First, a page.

'2020' Profiles Young Royals

Anna Johannesen, a reporter with Denmark's weekly royal magazine, broke the story of the crown prince's secret relationship. She snapped the first pictures of then 29-year-old Mary Donaldson, the daughter of an Australian college professor.

Until then, the yearlong romance had been hush-hush. Far from the watchful eye of the Danish media, the relationship between working girl and future king had flourished.

Prince Frederik finally proposed to Donaldson — with his mother's royal blessing, of course. But even this modern prince was still required to have a formal stamp of approval from the Danish parliament for his bride-to-be.

She got it. And today, Frederik and Donaldson walked down the aisle in a lavish ceremony in Copenhagen.

Royally Risqué

Though she was born a commoner, Donaldson appears much more demure than some of today's young princesses. Being a princess was once very formal job — it seemed to be about smiling and waving at people. But when today's young princesses wave and smile, you might just see the flash of a tongue stud, or they may be accompanied by an illegitimate son whose father is a past boyfriend with a drug conviction.

ABCNEWS consultant John Kennedy publishes the Almanach de Gotha, the official Who's Who of Royalty. Years ago, royals could only marry people who were listed in the book. If you married outside the book, you lost real things. "You were out of the family, out of the title, out of the inheritance, out of the pension, out of everything. Out on the street," Kennedy said.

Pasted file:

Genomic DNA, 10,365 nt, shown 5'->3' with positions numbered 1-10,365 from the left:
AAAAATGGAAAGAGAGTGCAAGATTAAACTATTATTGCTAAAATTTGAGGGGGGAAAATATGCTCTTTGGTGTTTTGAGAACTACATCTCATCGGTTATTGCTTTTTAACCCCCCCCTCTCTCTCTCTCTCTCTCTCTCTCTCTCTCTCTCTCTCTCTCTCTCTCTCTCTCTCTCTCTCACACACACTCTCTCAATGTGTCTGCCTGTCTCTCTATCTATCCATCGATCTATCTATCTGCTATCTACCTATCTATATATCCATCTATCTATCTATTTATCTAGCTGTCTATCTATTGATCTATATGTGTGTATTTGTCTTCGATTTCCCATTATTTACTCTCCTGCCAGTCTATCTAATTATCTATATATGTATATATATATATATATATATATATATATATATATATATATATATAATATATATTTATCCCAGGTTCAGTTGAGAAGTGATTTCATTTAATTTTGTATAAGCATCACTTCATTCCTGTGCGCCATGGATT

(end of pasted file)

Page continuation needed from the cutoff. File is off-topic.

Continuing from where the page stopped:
But today's royals are pushing the boundaries — publicly. Monaco's Princess Stephanie, the younger daughter of Prince Rainier III and the late Grace Kelly, is the poster child for "bad girl" princesses.

Stephanie's tried singing, modeling, getting tattoos and dating movie stars like Rob Lowe, and members of the palace staff. She married her bodyguard, whom she then divorced after he was caught by a photographer guarding the body of a Belgian stripper. She's now married to a circus acrobat.

In stuffier England, Zara Phillips, the granddaughter of the queen, got publicity for more minor offenses such as having a pierced tongue, getting photographed drinking beer, and fighting with a live-in boyfriend.

Decades ago, Zara's aunt, Princess Margaret, was considered the bad girl merely for doing things like smoking and falling in love with a divorced man.

"I think Prince Charles was probably the last heir to the throne that had to marry someone that had no past, hadn't been with anybody. That made it pretty difficult at the age of 40," Kennedy said. "Short of raiding a monastery or a kindergarten, where was he going to find such a bride?"

After Diana and Charles, Kennedy says, we're seeing a new type of princess bride. "All of them have got a past, they've got a history, they've been through scandals."

Like Norway's Crown Princess Mette-Marit, a former commoner with a young son born out of wedlock. Before she married Crown Prince Haakon in 2001, Mette-Marit went on Norwegian television and made a tearful apology for her past wild partying.

Charlotte Casiraghi, Princess Caroline of Monaco's 17-year-old daughter, has grown up to be the new focus of the paparazzi because she's beautiful. The press is already talking about her marrying Prince William. The only problem — she's never met him.

So, what's the job of the modern princess? "Try and keep out of the gossip columns as much as possible," said Kennedy.

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